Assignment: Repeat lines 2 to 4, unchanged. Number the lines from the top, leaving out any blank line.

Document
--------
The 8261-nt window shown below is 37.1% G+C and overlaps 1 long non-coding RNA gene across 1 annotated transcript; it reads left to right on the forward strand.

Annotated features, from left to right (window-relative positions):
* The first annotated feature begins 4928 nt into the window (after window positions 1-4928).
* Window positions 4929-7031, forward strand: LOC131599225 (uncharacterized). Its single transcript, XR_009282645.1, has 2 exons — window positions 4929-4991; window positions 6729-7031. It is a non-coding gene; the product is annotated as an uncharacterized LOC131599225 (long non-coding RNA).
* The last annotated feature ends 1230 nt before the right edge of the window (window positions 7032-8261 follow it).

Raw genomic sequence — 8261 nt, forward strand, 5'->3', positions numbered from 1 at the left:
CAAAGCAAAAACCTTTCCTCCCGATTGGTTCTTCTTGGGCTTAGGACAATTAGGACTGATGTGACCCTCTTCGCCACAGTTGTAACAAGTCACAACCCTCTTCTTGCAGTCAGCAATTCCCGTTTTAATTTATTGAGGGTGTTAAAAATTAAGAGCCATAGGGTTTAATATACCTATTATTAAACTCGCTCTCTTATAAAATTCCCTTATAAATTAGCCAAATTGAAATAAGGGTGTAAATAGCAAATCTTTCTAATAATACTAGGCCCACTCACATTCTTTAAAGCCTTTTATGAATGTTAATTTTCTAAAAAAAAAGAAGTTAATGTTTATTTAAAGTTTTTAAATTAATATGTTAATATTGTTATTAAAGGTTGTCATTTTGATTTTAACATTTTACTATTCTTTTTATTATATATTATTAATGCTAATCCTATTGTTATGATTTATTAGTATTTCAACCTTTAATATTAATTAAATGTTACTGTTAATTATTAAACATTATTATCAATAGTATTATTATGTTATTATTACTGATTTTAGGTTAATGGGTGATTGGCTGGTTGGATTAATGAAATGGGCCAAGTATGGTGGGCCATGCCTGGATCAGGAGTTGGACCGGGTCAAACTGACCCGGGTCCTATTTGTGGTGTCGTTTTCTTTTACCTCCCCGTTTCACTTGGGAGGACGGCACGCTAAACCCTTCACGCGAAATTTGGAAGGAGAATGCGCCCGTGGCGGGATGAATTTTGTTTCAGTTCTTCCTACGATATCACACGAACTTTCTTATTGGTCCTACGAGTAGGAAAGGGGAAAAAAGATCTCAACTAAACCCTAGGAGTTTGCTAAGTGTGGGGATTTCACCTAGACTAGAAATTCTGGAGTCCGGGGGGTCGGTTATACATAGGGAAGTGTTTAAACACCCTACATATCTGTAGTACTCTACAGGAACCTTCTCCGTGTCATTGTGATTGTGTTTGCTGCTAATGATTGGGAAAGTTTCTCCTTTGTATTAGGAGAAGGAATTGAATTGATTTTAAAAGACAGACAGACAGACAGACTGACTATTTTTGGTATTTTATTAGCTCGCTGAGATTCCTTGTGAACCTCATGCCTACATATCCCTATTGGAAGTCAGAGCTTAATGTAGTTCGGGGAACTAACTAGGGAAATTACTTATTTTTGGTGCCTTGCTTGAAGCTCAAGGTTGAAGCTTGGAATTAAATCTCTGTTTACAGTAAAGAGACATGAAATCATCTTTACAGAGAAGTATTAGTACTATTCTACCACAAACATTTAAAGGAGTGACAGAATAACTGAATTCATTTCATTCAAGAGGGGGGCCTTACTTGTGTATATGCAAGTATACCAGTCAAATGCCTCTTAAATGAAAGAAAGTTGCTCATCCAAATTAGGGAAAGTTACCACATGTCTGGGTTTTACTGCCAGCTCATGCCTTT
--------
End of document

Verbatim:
Annotated features, from left to right (window-relative positions):
* The first annotated feature begins 4928 nt into the window (after window positions 1-4928).
* Window positions 4929-7031, forward strand: LOC131599225 (uncharacterized). Its single transcript, XR_009282645.1, has 2 exons — window positions 4929-4991; window positions 6729-7031. It is a non-coding gene; the product is annotated as an uncharacterized LOC131599225 (long non-coding RNA).